It is obvious that the Treasury market is now finely balanced, on the one hand already pricing in ultra-loose conditions for the longer term, on the other on high alert for any signs of a pick up in price pressures. While sustained inflation is not our base case, higher yields from the currently depressed levels may well be possible, once the recovery becomes more robust, with material consequences both for bond and equity investors. The risk-reward for higher-quality bond holders has become particularly asymmetric now, hence the question remains open on how to hedge the potential for rising yields on a multi-year horizon. Within a pure bond portfolio, increasing cyclical bias to reduce duration risk would imply increasing exposure to high-yielding corporate bonds or to EM debt, both offering some buffer via larger coupons. In a multi-asset portfolio, we would advise to follow our Strategic Asset Allocation built to preserve clients’ capital on a 3 to 7 year basis depending on the client’s risk profile.
The Reserve Bank of India in retained the Repo Rate at 4%, maintaining its stance as “accommodative” to revive growth and mitigate the impact of COVID-19 on the economy. Ahead of the expiry of a blanket loan moratorium later this month, in order to support the stability of the banking sector where bad-debt is at a two-decade high, the RBI gave lenders power to restructure certain loans. Banks’ gross bad loan ratio could rise to 12.5% by March 2021, the highest in over two decades, from 8.5% a year earlier, the RBI predicted in a report last month. India’s economy remains affected by the virus outbreak, although foreign exchange reserves rose nearly $12 bn last week, its biggest increase on record, as the RBI mopped up foreign inflows and the dollar weakened. As at 31st July foreign reserves were at $534.6bn. The INR however, is relatively less changed against the US Dollar as compared to major peers.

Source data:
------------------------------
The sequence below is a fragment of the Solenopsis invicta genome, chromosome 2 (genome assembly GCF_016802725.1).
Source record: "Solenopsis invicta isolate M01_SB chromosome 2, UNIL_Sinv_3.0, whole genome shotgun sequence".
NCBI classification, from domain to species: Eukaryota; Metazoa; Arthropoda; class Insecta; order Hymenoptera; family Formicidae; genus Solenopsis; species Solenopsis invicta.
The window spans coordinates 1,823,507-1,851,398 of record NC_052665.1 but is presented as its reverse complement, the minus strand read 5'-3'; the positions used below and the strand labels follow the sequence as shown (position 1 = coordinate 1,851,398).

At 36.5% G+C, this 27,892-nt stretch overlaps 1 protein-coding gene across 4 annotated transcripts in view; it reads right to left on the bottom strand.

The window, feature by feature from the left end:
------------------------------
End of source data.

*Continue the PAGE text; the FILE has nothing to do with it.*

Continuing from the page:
Global equities were up 2.1% for the week, despite exacerbated U.S.-China tensions, the continuing rise in global COVID-19 cases and stalled talks in the US Congress around a new fiscal relief package. Some US investment houses are expecting a quicker economic turnaround with a vaccine expected by the end of the year, even as early as this autumn. We would await more data on broader testing before building up hope. However, encouraging July global PMI reports suggest a recovery in economic activity, supported by Friday's upbeat U.S. nonfarm payroll figures. Along with a rally in safe haven assets, the major markets had a positive week from Asia to Europe with Japan leading with a 3% gain and China lagging but still up a percent. In the GCC, the Dubai market stood out, up 2.8%. The S&P 500 and Nasdaq gained 2.5%. Industrials were the best performing sector last week along with the DJ Transportation index, seen as a precursor of broader market movement. A wide divergence remains with tech +23%, leading year to date global sector returns whilst energy remains a laggard at -32.5%. Growth as a strategy leads with the MSCI World Growth Index +15.4% year to date whilst the Value Index is -14.9%. This is reflected in the FAANGs outperformance +55% year to date. We recommend holding onto tech, whilst adding to healthcare. Some quality industrials (with a broader focus) and financials would be a good addition to the cyclical EM overweight we hold.